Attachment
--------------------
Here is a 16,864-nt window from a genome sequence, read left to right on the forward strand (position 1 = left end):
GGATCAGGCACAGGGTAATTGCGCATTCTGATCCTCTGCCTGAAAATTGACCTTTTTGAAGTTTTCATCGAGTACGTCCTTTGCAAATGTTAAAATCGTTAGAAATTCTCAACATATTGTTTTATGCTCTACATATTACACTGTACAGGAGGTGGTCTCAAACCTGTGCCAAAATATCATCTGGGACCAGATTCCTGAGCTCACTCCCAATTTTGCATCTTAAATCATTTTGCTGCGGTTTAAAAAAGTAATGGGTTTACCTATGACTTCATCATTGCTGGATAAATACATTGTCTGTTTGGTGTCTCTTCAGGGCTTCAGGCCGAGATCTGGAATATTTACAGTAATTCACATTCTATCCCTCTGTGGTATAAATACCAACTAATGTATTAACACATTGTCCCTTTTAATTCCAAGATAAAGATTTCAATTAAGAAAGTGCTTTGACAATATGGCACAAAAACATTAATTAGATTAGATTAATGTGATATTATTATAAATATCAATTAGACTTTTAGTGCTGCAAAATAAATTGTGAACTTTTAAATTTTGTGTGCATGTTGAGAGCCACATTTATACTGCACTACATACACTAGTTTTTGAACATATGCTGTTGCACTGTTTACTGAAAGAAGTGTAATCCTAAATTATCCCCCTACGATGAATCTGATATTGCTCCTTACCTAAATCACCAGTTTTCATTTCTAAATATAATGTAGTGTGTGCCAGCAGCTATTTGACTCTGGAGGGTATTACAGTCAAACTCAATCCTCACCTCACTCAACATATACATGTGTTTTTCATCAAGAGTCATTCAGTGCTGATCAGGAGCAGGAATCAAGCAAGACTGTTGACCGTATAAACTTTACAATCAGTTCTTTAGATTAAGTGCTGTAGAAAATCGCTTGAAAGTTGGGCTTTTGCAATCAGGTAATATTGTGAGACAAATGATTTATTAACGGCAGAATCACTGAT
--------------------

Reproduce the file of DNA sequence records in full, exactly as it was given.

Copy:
Here is a 16,864-nt window from a genome sequence, read left to right on the forward strand (position 1 = left end):
GGATCAGGCACAGGGTAATTGCGCATTCTGATCCTCTGCCTGAAAATTGACCTTTTTGAAGTTTTCATCGAGTACGTCCTTTGCAAATGTTAAAATCGTTAGAAATTCTCAACATATTGTTTTATGCTCTACATATTACACTGTACAGGAGGTGGTCTCAAACCTGTGCCAAAATATCATCTGGGACCAGATTCCTGAGCTCACTCCCAATTTTGCATCTTAAATCATTTTGCTGCGGTTTAAAAAAGTAATGGGTTTACCTATGACTTCATCATTGCTGGATAAATACATTGTCTGTTTGGTGTCTCTTCAGGGCTTCAGGCCGAGATCTGGAATATTTACAGTAATTCACATTCTATCCCTCTGTGGTATAAATACCAACTAATGTATTAACACATTGTCCCTTTTAATTCCAAGATAAAGATTTCAATTAAGAAAGTGCTTTGACAATATGGCACAAAAACATTAATTAGATTAGATTAATGTGATATTATTATAAATATCAATTAGACTTTTAGTGCTGCAAAATAAATTGTGAACTTTTAAATTTTGTGTGCATGTTGAGAGCCACATTTATACTGCACTACATACACTAGTTTTTGAACATATGCTGTTGCACTGTTTACTGAAAGAAGTGTAATCCTAAATTATCCCCCTACGATGAATCTGATATTGCTCCTTACCTAAATCACCAGTTTTCATTTCTAAATATAATGTAGTGTGTGCCAGCAGCTATTTGACTCTGGAGGGTATTACAGTCAAACTCAATCCTCACCTCACTCAACATATACATGTGTTTTTCATCAAGAGTCATTCAGTGCTGATCAGGAGCAGGAATCAAGCAAGACTGTTGACCGTATAAACTTTACAATCAGTTCTTTAGATTAAGTGCTGTAGAAAATCGCTTGAAAGTTGGGCTTTTGCAATCAGGTAATATTGTGAGACAAATGATTTATTAACGGCAGAATCACTGAT